Inspiring stories and tips from Emmy award-winning actress Patricia Heaton
Many of you may know Patricia Heaton from her days as Debra Barone, the beleaguered and bemused wife of Ray Barone in Everybody Loves Raymond. Or maybe you were a fan of her role as Frankie Heck on The Middle. But Heaton is much more than an award-winning actress. She is also a bestselling author of Your Second Act, Inspiring Stories of Reinvention, her third book and, yes, part of her second act.
The book is inspired in part by Heaton’s own life. Her four children had left the nest and she realized she could look at her professional life differently. She could take on new projects and take charge of her life with more independence. She co-founded a production company with her husband, became an executive producer, and focused on philanthropy as a co-founder of World Vision’s Celebrity Ambassador Network.
Being the star of the short-lived sitcom, Carol’s Second Act, got Heaton thinking about second acts in general and how people take these steps. Your Second Act is the result. Part workbook, part inspirational stories, the book includes tips from Heaton about how she made changes in her life as well as suggestions for steps readers can take to explore their next opportunities. “My greatest desire for this project is to empower you on the next steps of your journey in this life,” she writes, “to find meaning, purpose, hope, and fulfillment on the adventure that awaits you—the adventure of that is Your Second Act.”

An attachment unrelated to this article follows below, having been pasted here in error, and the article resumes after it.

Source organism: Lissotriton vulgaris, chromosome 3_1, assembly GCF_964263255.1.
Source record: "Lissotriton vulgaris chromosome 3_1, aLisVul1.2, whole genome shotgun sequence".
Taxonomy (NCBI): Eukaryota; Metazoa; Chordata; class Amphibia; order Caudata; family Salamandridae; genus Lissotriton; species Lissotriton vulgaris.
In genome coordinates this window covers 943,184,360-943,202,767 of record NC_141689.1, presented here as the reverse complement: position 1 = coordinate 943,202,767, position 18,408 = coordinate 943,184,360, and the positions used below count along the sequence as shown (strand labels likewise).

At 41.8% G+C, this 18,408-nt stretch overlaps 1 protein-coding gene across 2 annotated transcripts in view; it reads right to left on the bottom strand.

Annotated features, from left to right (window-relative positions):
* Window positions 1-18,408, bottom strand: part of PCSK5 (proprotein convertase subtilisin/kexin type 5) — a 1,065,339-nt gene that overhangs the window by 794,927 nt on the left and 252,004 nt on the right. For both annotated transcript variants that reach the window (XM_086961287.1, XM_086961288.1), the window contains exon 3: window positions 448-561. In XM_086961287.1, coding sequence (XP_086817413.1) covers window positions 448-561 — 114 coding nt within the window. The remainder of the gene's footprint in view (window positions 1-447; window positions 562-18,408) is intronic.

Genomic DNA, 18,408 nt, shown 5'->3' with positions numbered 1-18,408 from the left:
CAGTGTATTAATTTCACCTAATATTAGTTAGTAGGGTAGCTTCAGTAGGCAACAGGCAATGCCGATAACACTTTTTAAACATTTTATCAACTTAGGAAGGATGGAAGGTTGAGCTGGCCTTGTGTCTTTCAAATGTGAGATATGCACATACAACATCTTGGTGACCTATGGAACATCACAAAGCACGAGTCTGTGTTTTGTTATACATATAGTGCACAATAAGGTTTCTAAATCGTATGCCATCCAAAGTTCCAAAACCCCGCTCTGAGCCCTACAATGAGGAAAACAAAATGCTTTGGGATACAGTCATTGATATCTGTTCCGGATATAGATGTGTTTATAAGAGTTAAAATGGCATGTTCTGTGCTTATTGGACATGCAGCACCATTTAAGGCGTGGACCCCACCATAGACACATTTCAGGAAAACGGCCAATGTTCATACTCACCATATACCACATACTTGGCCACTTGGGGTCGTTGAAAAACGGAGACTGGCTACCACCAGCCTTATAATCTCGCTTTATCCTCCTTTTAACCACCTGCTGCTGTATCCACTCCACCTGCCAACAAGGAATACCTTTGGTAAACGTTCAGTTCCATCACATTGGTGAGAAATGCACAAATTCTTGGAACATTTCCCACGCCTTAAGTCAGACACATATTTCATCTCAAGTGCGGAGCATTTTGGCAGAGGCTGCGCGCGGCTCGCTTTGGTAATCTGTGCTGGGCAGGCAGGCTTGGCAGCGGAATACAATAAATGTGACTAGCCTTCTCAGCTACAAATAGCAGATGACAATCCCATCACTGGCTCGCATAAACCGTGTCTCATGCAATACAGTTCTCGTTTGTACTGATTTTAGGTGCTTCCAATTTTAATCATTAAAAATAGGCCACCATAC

While it would have been easy as a celebrity to focus on the rich and famous who have pivoted, part of the appeal of Heaton’s book is that she focuses on just plain folks. We meet Liz Smothers, owner, and founder of the Julian Pie Company whose pies have been touted on the Food Network as among the best in California. Smothers, whose pies are distributed in 135 stores, started baking pies for a small bakery owned by a blind couple. Soon she was being recruited by other restaurants. Then a man came in from Costco and told her how much he loved her pies and that he wanted to sell them in his store. She decided to take the leap and a business was born.
Lisa Johnson was a single mother of four children (adding this better modifies ‘them’ a few words later), one of them with special needs, who turned her work as a nurse on the night shift into a medical staffing company. Mike Monteleone was a carpet salesman in his 50s when he started acting at his local community theater. Now in his 80s, he has made TV commercials and been on shows like Grey’s Anatomy and Parks and Recreation.
After each first-person story, Heaton interviews the storyteller, asking them for tips and suggestions. She follows that Q&A section with Patty’s Points, where she offers her takeaways from that particular story. From the Smothers’ piece, she advises readers to “pursue what sparks joy” and to recognize that ”you don’t have to have it all figured out before you start.”
Each section concludes with a series of what Heaton calls reflection questions, questions that can help a reader think further about what they might do next. Following Johnson’s story, for instance, Heaton asks readers to write about this: “Lisa talked about the importance of changing your own thoughts about yourself. What do you think about yourself? What thoughts do you need to change?”
Your Second Act concludes with more tips on steps readers can take to at least begin inching toward their next opportunity. “The journey,” Heaton reminds us, “isn’t just about your destination, but about everything that happens along the way—what you learn, who you meet, and how you change or change others.”
Your Second Act: Inspiring Stories of Reinvention by Patricia Heaton
Simon & Schuster, 250 pages.